Diplomacy

Syrian Rebels Get Arms from Abroad, As Diplomats at G8 Summit Fail to Condemn Assad

Though the U.N. has asked the parties backing the various entities in the Syrian conflict to stop injecting weapons into the violent war. The parties backing the various entities in the Syrian conflict seem to have declined to acede to the U.N.’s request:

Heavy fighting resumed around the northern Syrian town of Aleppo, where rebels, buoyed by Obama’s decision last week to arm them, tried to block an advance into the north by President Bashar al-Assad’s forces, who are supplied by Moscow. In new evidence of growing foreign support for the rebels, a Gulf source told Reuters Saudi Arabia had equipped fighters for the first time with shoulder-fired anti-aircraft missiles, their most urgent request. Rebels said Riyadh had also sent them anti-tank missiles… After months of indecision, the Obama administration announced it would arm the rebels because Assad’s forces had crossed a “red line” by using nerve gas. That has put Washington on the opposite side of the two-year-old civil war from its Cold War foe Moscow, which supplies weapons to Assad.

It is unclear if the Saudi move to arm the rebels was encouraged by the American decision to support the rebels openly. Another report identifies identifies France as facilitating weapons transfers:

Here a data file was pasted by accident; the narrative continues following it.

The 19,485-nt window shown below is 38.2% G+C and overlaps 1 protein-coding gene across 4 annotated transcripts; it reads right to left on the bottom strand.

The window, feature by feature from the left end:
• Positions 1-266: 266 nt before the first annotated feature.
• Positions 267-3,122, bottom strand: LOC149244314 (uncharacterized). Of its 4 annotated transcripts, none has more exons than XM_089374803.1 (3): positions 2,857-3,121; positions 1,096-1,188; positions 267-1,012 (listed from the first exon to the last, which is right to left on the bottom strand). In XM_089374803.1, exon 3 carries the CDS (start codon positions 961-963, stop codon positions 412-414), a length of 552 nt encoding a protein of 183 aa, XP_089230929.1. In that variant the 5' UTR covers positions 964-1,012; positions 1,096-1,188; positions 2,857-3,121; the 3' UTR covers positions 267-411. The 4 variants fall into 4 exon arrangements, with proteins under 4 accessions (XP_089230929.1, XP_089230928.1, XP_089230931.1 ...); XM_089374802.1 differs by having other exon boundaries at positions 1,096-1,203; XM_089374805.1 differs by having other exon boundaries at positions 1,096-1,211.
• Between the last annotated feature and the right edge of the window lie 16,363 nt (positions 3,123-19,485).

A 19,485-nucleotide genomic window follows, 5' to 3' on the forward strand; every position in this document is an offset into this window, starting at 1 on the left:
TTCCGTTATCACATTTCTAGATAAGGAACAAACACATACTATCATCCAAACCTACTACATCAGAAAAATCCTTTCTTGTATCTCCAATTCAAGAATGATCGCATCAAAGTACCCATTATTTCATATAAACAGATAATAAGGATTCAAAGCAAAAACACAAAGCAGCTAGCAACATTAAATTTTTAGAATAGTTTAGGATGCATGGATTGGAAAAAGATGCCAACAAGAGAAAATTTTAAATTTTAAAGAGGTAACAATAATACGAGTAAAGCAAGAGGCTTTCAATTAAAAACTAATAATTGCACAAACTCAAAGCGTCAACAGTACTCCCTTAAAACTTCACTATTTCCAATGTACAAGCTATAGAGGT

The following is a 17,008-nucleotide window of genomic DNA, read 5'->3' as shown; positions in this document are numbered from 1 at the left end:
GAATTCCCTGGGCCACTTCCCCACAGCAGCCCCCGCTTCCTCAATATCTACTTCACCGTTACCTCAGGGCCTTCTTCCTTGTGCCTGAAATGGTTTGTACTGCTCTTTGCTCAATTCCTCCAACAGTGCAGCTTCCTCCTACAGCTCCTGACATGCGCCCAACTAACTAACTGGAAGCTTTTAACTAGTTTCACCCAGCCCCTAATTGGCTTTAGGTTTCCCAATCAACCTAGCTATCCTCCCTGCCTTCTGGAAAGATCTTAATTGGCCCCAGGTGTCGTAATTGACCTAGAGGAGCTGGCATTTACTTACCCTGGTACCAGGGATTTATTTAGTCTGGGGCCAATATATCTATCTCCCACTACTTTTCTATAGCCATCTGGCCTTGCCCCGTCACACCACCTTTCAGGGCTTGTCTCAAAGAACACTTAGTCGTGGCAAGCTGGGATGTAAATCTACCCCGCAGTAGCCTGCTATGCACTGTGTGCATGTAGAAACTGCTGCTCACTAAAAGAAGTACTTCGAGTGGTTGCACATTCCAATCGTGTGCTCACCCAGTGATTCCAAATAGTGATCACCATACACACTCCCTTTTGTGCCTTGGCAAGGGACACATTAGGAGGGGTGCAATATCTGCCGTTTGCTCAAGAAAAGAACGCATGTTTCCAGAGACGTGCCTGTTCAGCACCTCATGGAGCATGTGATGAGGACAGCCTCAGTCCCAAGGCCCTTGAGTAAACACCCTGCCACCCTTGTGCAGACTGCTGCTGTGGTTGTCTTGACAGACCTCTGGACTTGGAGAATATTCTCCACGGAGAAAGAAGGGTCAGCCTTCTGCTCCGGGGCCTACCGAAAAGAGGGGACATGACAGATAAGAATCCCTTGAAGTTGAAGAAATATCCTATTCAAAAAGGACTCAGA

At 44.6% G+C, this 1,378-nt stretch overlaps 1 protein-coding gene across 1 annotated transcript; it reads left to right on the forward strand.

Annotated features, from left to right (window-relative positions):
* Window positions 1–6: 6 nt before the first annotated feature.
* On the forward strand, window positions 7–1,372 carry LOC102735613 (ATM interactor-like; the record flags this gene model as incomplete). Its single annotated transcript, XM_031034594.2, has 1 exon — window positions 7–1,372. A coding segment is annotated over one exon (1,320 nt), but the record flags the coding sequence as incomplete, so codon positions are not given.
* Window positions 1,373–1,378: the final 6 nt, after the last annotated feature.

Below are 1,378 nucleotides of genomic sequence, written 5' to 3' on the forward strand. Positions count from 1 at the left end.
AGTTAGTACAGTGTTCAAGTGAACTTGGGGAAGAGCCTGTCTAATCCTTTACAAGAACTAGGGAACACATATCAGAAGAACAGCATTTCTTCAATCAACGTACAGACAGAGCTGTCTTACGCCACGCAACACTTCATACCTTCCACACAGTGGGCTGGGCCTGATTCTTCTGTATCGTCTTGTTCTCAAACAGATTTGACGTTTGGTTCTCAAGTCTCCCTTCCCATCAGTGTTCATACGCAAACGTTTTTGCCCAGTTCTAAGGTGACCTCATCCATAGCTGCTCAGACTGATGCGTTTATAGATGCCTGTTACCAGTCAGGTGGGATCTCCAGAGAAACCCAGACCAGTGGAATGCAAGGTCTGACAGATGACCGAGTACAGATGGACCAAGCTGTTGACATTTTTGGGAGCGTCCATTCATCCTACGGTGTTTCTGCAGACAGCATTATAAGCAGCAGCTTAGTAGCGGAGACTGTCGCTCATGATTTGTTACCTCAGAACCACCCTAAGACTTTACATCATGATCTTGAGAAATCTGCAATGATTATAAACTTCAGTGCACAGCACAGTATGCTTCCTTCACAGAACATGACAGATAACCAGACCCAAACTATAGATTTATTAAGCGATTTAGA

The shoulder-fired weapons were obtained mostly from suppliers in France and Belgium, the source told Reuters. France had paid for the transport of the weapons to the region. The supplies were intended for General Salim Idriss, leader of the Supreme Military Council of the Free Syrian Army (FSA), who was still the kingdom’s main “point man” in the opposition, the source said. The Gulf source said without elaborating that the kingdom had begun taking a more active role in the Syrian conflict in recent weeks due to the intensification of the conflict.

Meanwhile at the G8 summit – where Presidents Barack Obama and Vladimir Putin held a chilly summit – there was no specific mention of Syrian ruler Bashar al-Assad or his Hezbollah in the final summit communique [PDF]:

We reiterate our condemnation of terrorism in all its forms and manifestations, and wherever it occurs. We remain concerned about the increasingly fragmented and geographically diverse threat posed by terrorist groups including al-Qaeda and its affiliates. None of us are immune: since Camp David every G8 partner has been directly affected by acts of terrorism, either at home or overseas. We recognise the valuable leadership role of the UN, including through its Global Counter Terrorism Strategy, the work of the Roma Lyon Group and the importance of the Global Counter Terrorism Forum (GCTF). We are committed to working together to reduce the risk of terrorism for our own citizens, including from home-grown terrorism, and for our partners overseas. Our response must be robust, intelligent and based on a comprehensive approach, respecting human rights and the rule of law, which counters radicalisation, violent extremism and terrorist financing (including flows channelled through off-shore jurisdictions), and which tackles the conditions and grievances that terrorists seek to exploit.

The vague wording of the statement was taken as evidence that Russia had vociferously defended the Syrian regime, to which it provides material, diplomatic, and logistical support.

[Photo: Oxfam International / Flickr]